“As you know, because of the adjustments we have made to respond to the oil shock and the economic crisis, we are a smaller airline today than we were a year ago.  The same is true for most of our competitors. But it’s worth noting that while the combined Delta/Northwest has eclipsed us in total size, we remain larger when it comes to the top thirty domestic origin-and-destination markets -- in other words, the markets that matter most."

New Markets
“Moreover, we have made -- and will continue to make -- some strategic additions to our global network, in markets that are very important to our best customers.  We’re building a presence in China and India, and expanding our reach into new markets like Barcelona, Milan and Moscow. We are very optimistic about the DFW-Madrid service we launched earlier this month, and of course our enhanced presence in Spain will both bolster -- and be bolstered by -- the deeper relationship we are pursuing with Iberia.”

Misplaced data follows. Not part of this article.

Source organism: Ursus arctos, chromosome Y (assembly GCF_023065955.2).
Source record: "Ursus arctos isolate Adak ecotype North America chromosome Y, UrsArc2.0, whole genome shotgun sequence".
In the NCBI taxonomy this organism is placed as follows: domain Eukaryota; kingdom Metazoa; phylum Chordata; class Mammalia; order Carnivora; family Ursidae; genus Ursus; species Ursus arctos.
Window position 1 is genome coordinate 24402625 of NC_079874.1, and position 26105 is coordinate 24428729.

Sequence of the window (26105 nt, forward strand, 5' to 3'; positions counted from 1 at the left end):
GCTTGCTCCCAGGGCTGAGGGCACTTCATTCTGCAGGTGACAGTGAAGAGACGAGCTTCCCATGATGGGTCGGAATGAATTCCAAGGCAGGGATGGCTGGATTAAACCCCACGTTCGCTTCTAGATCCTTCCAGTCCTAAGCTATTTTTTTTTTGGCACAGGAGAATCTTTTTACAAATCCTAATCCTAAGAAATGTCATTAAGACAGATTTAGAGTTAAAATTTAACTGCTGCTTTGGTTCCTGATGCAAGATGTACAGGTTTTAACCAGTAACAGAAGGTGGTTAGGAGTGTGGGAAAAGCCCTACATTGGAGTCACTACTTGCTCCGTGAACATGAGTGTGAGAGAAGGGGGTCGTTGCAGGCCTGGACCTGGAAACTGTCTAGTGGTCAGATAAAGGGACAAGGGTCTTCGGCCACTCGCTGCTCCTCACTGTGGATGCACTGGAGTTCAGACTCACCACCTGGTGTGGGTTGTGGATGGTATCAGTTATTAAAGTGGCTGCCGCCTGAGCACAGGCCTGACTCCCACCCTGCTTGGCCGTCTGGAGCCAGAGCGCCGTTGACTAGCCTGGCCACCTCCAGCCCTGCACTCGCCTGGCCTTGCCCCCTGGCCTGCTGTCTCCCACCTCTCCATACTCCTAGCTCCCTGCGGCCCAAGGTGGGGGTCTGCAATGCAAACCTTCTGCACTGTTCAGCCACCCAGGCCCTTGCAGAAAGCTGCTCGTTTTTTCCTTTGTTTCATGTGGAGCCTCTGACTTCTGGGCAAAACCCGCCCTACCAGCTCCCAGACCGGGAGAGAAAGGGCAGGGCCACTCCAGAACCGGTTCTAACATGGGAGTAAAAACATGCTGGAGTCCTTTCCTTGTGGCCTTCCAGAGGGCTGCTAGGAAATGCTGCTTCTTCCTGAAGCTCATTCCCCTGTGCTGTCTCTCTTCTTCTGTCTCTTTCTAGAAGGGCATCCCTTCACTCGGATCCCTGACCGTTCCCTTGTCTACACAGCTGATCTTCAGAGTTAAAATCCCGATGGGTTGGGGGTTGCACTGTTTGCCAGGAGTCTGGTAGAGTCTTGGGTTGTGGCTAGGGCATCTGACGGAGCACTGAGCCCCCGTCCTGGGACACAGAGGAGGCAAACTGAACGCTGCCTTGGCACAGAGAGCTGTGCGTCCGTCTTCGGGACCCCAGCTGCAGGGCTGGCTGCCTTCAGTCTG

Alliances
“The airline business today is evolving into a competition between the global alliances, and today we and our oneworld partners are at a significant disadvantage. By enabling us to coordinate our efforts, the joint business agreement we have reached with BA and Iberia will level the playing field as we battle it out with the Star and Sky Team alliances, both of which already enjoy broad antitrust immunity across the Atlantic.”

Labor Costs
"‘One of those hard truths is that American’s labor cost per available seat mile is the highest in the industry. Every one of our legacy competitors has used the bankruptcy courts -- some more than once -- to lower their labor costs relative to American. And every new carrier entering the marketplace has a built-in labor cost advantage from day one. That has a profound impact, because we have to compete with these companies, whether we like it or not.”

Unions
“There is no escaping the fact that we are going to disagree with some employees, and the unions representing them, about how we balance their interests with those of our customers, shareholders and other constituencies. That’s the nature of the process, and the nature of operating in the real world.  But I believe that if we continue to confront our challenges honestly and directly, particularly in this difficult economic environment, we can continue to strengthen our company, and position it for long term success.”